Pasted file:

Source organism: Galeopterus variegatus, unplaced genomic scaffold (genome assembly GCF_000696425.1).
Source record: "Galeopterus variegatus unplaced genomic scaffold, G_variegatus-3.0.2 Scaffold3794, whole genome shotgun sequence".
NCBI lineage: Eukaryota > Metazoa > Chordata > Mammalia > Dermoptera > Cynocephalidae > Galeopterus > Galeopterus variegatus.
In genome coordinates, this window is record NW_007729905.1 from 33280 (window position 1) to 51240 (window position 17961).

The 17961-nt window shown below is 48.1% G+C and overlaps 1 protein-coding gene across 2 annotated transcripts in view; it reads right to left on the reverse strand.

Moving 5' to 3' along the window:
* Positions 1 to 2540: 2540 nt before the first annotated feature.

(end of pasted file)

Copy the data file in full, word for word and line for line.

Source organism: Galeopterus variegatus, unplaced genomic scaffold (genome assembly GCF_000696425.1).
Source record: "Galeopterus variegatus unplaced genomic scaffold, G_variegatus-3.0.2 Scaffold3794, whole genome shotgun sequence".
NCBI lineage: Eukaryota > Metazoa > Chordata > Mammalia > Dermoptera > Cynocephalidae > Galeopterus > Galeopterus variegatus.
In genome coordinates, this window is record NW_007729905.1 from 33280 (window position 1) to 51240 (window position 17961).

The 17961-nt window shown below is 48.1% G+C and overlaps 1 protein-coding gene across 2 annotated transcripts in view; it reads right to left on the reverse strand.

Moving 5' to 3' along the window:
* Positions 1 to 2540: 2540 nt before the first annotated feature.